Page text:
Being highly utilised (rather spending 95% of its time parked), not needing a driver and being electric are compelling cost advantages:
|Public Transport 1||Private Car 2||Shared fleet of autonomous vehicles 3|
|Fare||Actual cost||Excluding parking||Including parking||Fare and actual cost|
|Daily commute 24km round trip
parking in Parliamentary Triangle
|Daily commute 16km round trip
parking in Belconnen Town Centre
|Night out in Civic for 2 people travelling together, 24km round trip
night parking Canberra Centre
|Weekend family trip to the Belconnen Mall, 20km round trip, 2 adults, 2 children
Traffic congestion is dramatically decreased, particularly during peak periods on major roads. For example, the modelled average occupancy of fleet cars arriving in Civic and Parkes is 2.4 passengers, compared to about 1.1 for current private car journeys to work (see Section 3.5.7 of the GDE Extension review and also the "travel to work" stats for car as driver and as passenger from the 2017 Travel Survey). Journeys to "smaller target" destinations, such as Belconnen and ANU, still have modelled average occupancies of 2.0 and higher.
Active transport refers to physically active travel, such as walking and cycling which may be combined with traditional public transport, for example, by walking from home to a bus stop and from a bus stop to work or shops. The associated physical activity is likely to have health benefits, as well as reducing pollution, congestion, land required for car-parks, demand for new roads and public and private expenditure on transport.
The goals of active transport are very worthy. However, active transport should not be forced unilaterally on those depending on public transport. Many people have health problems and disabilities which restrict their capability to participate in active transport. While a 10km bike commute is fine for many, simply having to walk 100m on an uneven footpath can be a serious impediment to mobility for someone with poor vision, severe arthritis or hip and knee problems. A walk to the shops or doctors may be a pleasant experience on some days, but less so in 40 degree heat or driving winter rain, particularly for the elderly and infirm or a single parent wrangling the toddlers and the weekly shop. Similarly, a walk back from the bus stop may generally be delightful on a spring afternoon, or may be a harrowing experience for a nervous and vulnerable young person on a dark night.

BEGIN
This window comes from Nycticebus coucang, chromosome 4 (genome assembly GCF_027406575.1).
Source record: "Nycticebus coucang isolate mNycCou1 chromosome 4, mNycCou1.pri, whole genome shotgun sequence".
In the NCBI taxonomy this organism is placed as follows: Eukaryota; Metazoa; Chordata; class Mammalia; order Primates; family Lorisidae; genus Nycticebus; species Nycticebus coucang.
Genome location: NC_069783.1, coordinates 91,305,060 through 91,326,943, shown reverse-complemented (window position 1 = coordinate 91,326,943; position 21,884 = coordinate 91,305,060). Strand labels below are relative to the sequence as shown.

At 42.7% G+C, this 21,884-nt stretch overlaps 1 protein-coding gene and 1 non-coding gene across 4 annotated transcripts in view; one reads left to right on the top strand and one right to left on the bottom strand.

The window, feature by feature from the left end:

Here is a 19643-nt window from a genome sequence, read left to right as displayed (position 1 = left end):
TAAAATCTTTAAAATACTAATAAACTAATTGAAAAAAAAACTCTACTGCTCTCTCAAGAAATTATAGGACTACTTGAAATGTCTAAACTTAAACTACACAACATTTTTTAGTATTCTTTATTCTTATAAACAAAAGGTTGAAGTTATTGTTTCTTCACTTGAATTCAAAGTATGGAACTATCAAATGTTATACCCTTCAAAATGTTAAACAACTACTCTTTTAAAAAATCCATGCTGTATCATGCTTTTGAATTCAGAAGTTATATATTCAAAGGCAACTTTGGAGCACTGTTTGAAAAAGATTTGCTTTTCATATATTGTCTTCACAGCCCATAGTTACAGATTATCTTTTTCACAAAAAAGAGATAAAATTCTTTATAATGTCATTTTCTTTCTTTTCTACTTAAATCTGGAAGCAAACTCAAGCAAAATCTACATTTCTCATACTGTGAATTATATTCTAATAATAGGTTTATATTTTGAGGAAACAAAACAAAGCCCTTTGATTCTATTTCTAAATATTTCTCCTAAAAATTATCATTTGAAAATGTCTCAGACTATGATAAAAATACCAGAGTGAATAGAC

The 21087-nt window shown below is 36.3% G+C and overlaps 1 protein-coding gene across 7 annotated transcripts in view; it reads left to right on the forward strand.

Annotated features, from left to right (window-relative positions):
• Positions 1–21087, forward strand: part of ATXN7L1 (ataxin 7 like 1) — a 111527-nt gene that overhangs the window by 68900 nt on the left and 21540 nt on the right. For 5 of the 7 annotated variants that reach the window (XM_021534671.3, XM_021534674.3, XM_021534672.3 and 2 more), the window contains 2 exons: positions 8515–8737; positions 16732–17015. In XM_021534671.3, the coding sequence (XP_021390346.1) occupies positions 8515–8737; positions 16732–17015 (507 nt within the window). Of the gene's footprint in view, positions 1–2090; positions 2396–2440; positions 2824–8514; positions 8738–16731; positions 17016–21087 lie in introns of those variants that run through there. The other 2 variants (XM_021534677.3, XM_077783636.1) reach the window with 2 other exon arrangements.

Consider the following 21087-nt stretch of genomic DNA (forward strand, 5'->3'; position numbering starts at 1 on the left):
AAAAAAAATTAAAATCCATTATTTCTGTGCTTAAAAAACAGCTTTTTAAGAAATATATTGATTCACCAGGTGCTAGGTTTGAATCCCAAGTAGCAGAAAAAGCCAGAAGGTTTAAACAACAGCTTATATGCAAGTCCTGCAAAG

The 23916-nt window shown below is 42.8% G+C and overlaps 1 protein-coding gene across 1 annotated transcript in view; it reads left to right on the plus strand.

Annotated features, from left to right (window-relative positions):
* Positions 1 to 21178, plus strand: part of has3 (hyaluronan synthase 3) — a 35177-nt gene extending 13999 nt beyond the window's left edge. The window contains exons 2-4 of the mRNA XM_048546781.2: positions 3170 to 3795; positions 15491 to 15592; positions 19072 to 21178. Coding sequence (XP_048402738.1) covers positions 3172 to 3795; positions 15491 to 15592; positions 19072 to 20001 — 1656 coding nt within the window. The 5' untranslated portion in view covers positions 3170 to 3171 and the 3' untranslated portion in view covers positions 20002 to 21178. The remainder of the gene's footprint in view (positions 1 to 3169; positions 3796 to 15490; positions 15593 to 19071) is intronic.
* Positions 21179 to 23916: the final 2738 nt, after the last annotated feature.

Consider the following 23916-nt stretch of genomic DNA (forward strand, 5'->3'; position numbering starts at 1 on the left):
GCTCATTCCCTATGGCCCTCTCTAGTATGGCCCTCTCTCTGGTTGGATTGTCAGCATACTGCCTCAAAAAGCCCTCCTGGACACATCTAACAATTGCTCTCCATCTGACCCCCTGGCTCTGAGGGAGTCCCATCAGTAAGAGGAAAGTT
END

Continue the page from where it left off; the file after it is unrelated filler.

Autonomous cars facilitate active transport by allowing the individual to add physical activity to their travel plans when and how it suits their circumstances. An aged pensioner may walk the 1.5km to the shops, but take a car home with their shopping. The visually impaired academic may walk 2km from home to a park each day and then be picked up by a car to travel to the door of their workplace to avoid negotiating crowded streets. The public servant may take a car from home to the lake and walk from there to their office (unless it is raining), and later jog home as far as they can before summoning a car.